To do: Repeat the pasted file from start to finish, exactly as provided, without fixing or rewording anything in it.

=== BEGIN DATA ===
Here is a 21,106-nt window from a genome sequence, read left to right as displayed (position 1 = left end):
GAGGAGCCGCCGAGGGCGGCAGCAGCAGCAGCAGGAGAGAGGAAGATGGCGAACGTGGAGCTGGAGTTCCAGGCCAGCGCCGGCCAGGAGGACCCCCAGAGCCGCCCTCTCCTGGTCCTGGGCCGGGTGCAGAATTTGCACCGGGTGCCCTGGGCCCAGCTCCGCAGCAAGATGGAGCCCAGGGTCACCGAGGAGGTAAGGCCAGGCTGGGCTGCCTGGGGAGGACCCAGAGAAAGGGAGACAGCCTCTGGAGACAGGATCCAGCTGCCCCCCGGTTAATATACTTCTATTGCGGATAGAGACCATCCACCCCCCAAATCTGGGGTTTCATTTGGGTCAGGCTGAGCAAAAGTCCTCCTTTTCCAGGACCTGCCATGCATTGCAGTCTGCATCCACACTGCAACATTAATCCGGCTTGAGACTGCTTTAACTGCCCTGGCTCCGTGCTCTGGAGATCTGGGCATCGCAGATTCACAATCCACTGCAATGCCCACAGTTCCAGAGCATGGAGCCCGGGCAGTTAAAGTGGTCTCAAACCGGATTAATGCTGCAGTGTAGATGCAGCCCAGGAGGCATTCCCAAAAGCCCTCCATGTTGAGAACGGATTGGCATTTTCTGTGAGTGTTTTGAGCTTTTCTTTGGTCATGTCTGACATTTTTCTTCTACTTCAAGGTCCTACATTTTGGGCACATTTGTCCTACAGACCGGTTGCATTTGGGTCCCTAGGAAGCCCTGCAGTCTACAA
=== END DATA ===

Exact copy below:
Here is a 21,106-nt window from a genome sequence, read left to right as displayed (position 1 = left end):
GAGGAGCCGCCGAGGGCGGCAGCAGCAGCAGCAGGAGAGAGGAAGATGGCGAACGTGGAGCTGGAGTTCCAGGCCAGCGCCGGCCAGGAGGACCCCCAGAGCCGCCCTCTCCTGGTCCTGGGCCGGGTGCAGAATTTGCACCGGGTGCCCTGGGCCCAGCTCCGCAGCAAGATGGAGCCCAGGGTCACCGAGGAGGTAAGGCCAGGCTGGGCTGCCTGGGGAGGACCCAGAGAAAGGGAGACAGCCTCTGGAGACAGGATCCAGCTGCCCCCCGGTTAATATACTTCTATTGCGGATAGAGACCATCCACCCCCCAAATCTGGGGTTTCATTTGGGTCAGGCTGAGCAAAAGTCCTCCTTTTCCAGGACCTGCCATGCATTGCAGTCTGCATCCACACTGCAACATTAATCCGGCTTGAGACTGCTTTAACTGCCCTGGCTCCGTGCTCTGGAGATCTGGGCATCGCAGATTCACAATCCACTGCAATGCCCACAGTTCCAGAGCATGGAGCCCGGGCAGTTAAAGTGGTCTCAAACCGGATTAATGCTGCAGTGTAGATGCAGCCCAGGAGGCATTCCCAAAAGCCCTCCATGTTGAGAACGGATTGGCATTTTCTGTGAGTGTTTTGAGCTTTTCTTTGGTCATGTCTGACATTTTTCTTCTACTTCAAGGTCCTACATTTTGGGCACATTTGTCCTACAGACCGGTTGCATTTGGGTCCCTAGGAAGCCCTGCAGTCTACAA